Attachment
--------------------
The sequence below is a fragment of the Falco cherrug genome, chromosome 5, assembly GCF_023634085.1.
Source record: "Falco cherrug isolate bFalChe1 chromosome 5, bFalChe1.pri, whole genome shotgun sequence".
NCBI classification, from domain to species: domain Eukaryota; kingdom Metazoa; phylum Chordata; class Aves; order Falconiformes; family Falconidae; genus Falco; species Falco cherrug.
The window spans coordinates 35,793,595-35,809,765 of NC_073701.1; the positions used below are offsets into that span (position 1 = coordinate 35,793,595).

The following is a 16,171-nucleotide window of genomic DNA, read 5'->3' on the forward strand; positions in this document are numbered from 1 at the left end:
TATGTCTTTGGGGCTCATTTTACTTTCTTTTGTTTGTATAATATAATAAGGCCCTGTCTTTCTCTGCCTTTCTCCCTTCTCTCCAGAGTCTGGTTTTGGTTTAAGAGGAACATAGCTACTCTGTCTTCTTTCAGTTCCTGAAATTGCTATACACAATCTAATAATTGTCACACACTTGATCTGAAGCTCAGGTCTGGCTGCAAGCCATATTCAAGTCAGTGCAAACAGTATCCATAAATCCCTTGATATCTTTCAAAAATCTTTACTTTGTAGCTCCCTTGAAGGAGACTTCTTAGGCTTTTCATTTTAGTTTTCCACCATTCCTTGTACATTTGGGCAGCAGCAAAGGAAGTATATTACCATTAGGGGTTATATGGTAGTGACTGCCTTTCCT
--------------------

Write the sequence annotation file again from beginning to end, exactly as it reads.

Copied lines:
The sequence below is a fragment of the Falco cherrug genome, chromosome 5, assembly GCF_023634085.1.
Source record: "Falco cherrug isolate bFalChe1 chromosome 5, bFalChe1.pri, whole genome shotgun sequence".
NCBI classification, from domain to species: domain Eukaryota; kingdom Metazoa; phylum Chordata; class Aves; order Falconiformes; family Falconidae; genus Falco; species Falco cherrug.
The window spans coordinates 35,793,595-35,809,765 of NC_073701.1; the positions used below are offsets into that span (position 1 = coordinate 35,793,595).

The following is a 16,171-nucleotide window of genomic DNA, read 5'->3' on the forward strand; positions in this document are numbered from 1 at the left end:
TATGTCTTTGGGGCTCATTTTACTTTCTTTTGTTTGTATAATATAATAAGGCCCTGTCTTTCTCTGCCTTTCTCCCTTCTCTCCAGAGTCTGGTTTTGGTTTAAGAGGAACATAGCTACTCTGTCTTCTTTCAGTTCCTGAAATTGCTATACACAATCTAATAATTGTCACACACTTGATCTGAAGCTCAGGTCTGGCTGCAAGCCATATTCAAGTCAGTGCAAACAGTATCCATAAATCCCTTGATATCTTTCAAAAATCTTTACTTTGTAGCTCCCTTGAAGGAGACTTCTTAGGCTTTTCATTTTAGTTTTCCACCATTCCTTGTACATTTGGGCAGCAGCAAAGGAAGTATATTACCATTAGGGGTTATATGGTAGTGACTGCCTTTCCT